On Dick Macksey’s Facebook page, which has a cover photo of his cat Buttons, one former student recalled his lectures in which “digressions across diverse disciplines all tie back to the topic at hand; and somehow, everything made sense.” Within the first two classes, however, intimidated students dropped out en masse, which puzzled the professor. The student wasn’t a native English speaker, however, and wondered what she might have missed in the wide-ranging lectures. While munching on cookies during a break, she turned to a fellow undergraduate student and asked if she understood what he had said. “The girl, looking relieved by my inquiry, shared, ‘Oh no, not at all.’”


Postscript on July 29: Book Haven reader George Jansen writes to tell us that the Washington Post obituary is here,  and the first quotation is from Evolution of Desire: A Life of René Girard:  “In 1966, he organized an academic conference that introduced Jacques Derrida and other French critics to the nation, along with the new academic concept of deconstructionism. The gathering ‘changed the intellectual landscape of the nation: It brought avant-garde French theory to America,’ literary scholar Cynthia L. Haven wrote.”

Farewell Richard Macksey, legendary polymath and “the jewel in the Hopkins crown” (1931-2019)

Monday, July 22nd, 2019

Approaching Richard Macksey with a question was like going to a fire hydrant for a glass of water. That was a comment made by Milton Eisenhower, brother of President Dwight Eisenhower and a former president of Johns Hopkins University. It is the best summation of the legendary polymath, polyglot, and bibliophile Dick Macksey that I know. I got to know the Johns Hopkins professor while doing research for Evolution of Desire: A Life of René GirardHe was one of the more difficult interviews I’ve ever done. Usually “difficult” interview means that the subject isn’t forthcoming. In Dick Macksey’s case, it was the opposite: I was losing control of the interview at every moment, as digression piled on digression, anecdote led to more anecdotes, until I couldn’t remember what I had asked.

Chez Macksey: a personal library of 70,000 books, many of them rare.

Dick Macksey died this morning, after several months of ill health. He was three days shy of his 88th birthday. I have written about him in several blogposts, notably: “Western Civilization Cannot Do Without Him” here, “An Autographed Copy of Canterbury Tales? I Believe Him”  here , and “He Lived on Three Hours of Sleep and Pipe Smoke” here. He is at the heart of my Evolution of Desire chapter about the renowned 1966 Baltimore conference that brought Jacques Derrida, Jacques Lacan, and French thought to America – it’s included in its entirety in Quarterly Conversation here. Writer Kate Dwyer wrote  “Meet the Man Who Introduced Derrida to America: On the Remarkable Legacy of Richard Macksey,” a profile of him earlier this year over at LitHub. I’m personally convinced Western civilization cannot do without him. Now it will have to.

The Eisenhower remark is “a funny quote, but it doesn’t include the generosity,” according to former student Robert Friedman in the short  film below. Another, Betty Sweren said, “Dick really is the jewel in the Hopkins crown.” She added, “We all think of him as the great guru.”  The Hopkins community praised his optimistic, enthusiasm, humility: “He makes you feel like he’s learning from you as well.”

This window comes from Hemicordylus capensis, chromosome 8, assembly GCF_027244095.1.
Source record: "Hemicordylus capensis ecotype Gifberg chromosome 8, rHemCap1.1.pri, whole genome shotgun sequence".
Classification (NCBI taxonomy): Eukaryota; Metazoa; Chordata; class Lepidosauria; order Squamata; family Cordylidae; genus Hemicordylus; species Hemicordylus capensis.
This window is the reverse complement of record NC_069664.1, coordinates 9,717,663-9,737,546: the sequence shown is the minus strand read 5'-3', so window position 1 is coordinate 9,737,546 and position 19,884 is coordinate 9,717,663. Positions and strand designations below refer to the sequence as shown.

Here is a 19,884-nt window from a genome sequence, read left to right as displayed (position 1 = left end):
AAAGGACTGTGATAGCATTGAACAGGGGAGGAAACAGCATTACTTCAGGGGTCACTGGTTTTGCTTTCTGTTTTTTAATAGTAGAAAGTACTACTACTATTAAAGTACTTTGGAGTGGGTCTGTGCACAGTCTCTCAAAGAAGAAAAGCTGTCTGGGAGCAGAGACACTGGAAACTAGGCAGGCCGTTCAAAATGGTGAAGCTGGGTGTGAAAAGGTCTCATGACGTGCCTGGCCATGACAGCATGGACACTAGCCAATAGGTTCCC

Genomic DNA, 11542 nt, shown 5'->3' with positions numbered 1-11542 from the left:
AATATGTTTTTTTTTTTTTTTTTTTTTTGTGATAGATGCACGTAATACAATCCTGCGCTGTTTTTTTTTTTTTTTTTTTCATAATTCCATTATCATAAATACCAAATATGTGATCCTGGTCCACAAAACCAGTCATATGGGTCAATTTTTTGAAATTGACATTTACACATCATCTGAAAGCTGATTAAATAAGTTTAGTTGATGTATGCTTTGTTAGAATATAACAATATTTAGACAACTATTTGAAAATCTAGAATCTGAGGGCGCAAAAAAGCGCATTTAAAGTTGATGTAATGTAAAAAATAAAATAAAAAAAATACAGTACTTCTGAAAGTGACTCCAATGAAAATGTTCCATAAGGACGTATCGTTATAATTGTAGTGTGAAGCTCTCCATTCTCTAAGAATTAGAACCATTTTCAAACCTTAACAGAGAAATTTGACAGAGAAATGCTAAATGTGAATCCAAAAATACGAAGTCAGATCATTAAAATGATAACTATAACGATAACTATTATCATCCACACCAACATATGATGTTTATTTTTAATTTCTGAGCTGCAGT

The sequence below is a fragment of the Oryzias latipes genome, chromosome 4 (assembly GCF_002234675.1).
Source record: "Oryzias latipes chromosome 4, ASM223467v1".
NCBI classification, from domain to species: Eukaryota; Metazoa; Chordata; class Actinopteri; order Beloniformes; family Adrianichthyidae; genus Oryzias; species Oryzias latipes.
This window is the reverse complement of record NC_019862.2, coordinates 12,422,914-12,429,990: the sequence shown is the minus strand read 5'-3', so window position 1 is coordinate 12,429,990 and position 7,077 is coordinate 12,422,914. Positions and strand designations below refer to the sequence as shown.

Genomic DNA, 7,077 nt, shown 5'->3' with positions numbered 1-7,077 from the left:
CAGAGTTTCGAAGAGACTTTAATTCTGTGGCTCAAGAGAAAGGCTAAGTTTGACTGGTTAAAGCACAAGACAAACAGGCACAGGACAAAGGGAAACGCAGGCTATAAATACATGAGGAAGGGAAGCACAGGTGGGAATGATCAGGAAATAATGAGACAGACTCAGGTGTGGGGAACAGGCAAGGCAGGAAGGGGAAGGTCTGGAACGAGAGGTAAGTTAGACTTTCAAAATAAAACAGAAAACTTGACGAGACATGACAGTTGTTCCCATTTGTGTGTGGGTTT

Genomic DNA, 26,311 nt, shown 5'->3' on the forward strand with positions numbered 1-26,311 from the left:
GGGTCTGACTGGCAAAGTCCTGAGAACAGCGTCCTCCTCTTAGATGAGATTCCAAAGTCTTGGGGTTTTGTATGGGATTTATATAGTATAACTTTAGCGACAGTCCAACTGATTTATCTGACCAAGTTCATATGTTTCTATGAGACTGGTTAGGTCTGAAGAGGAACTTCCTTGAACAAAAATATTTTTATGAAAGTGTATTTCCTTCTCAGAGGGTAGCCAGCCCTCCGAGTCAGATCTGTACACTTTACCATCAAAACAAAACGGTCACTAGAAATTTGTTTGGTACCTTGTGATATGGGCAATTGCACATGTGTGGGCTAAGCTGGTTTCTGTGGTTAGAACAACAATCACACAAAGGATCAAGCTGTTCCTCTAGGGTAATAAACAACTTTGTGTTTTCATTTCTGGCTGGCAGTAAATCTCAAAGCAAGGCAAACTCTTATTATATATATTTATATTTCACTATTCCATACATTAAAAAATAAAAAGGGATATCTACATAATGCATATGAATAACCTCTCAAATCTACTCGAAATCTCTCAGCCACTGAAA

“There was always this rumor that when he was up for his PhD and doing his orals, they couldn’t stump him on anything,” the Oscar-nominated cinematographer Caleb Deschanel, another former student, said. “Finally, exasperated, one of his interviewers decided to ask him about 16th-century French cooking or something and he goes, ‘well that’s great that you should ask that question, because it happens to be one of my hobbies.’”

His lifestyle was his teaching, too.

His legacy will live on in his unimaginably comprehensive personal library of 70,000 volumes. His capacious campus home was turned over to them. Among the many treasures: a signed copy of Proust‘s Swann’s Way, first editions of Faulkner, Hemingway, Wharton. Dick Macksey’s library was featured in Robaroundbooks’s “Bookshelf of the Week” here. In the combox, one former student, Bill Benzon, chimed in with a memory of his own: “I was a student of Macksey’s back in the 1960s and was in that library shortly after it was constructed (out of a garage). It wasn’t so cluttered then, but the shelves were full. Macksey was a film buff and would have people over to his place regularly to discuss films. He lived a couple blocks away from campus so it was easy to see a film on campus and then go over to Macksey’s for the discussion.”

‘His whole lifestyle became part of his teaching,” said one former student, and his door was always open to students, generations of them, with informal seminars that lasted till midnight.”There’s no topic that bores Dick. He can regale you with stories till three in the morning,” said another. His writing  was “a way of not limiting yourself to one particular way of thinking.” Well, isn’t that exactly what  the role of the humanities is supposed to be? Isn’t the absence of that precisely what’s poisoning with our thinking, our politics, our education, our public discourse?

“I don’t think there will ever be another person like Richard Macksey,” Prof. Frank Moorer. For that reason, and many others, he will be missed. Is missed already.

Postscript: On Twitter, a few posts by Sonoma State’s Dean Hollis Robbins, a former student. (We have corrected an error above, he actually died three days shy of his 88th birthday. It’s nice to know I share a birthday with him.)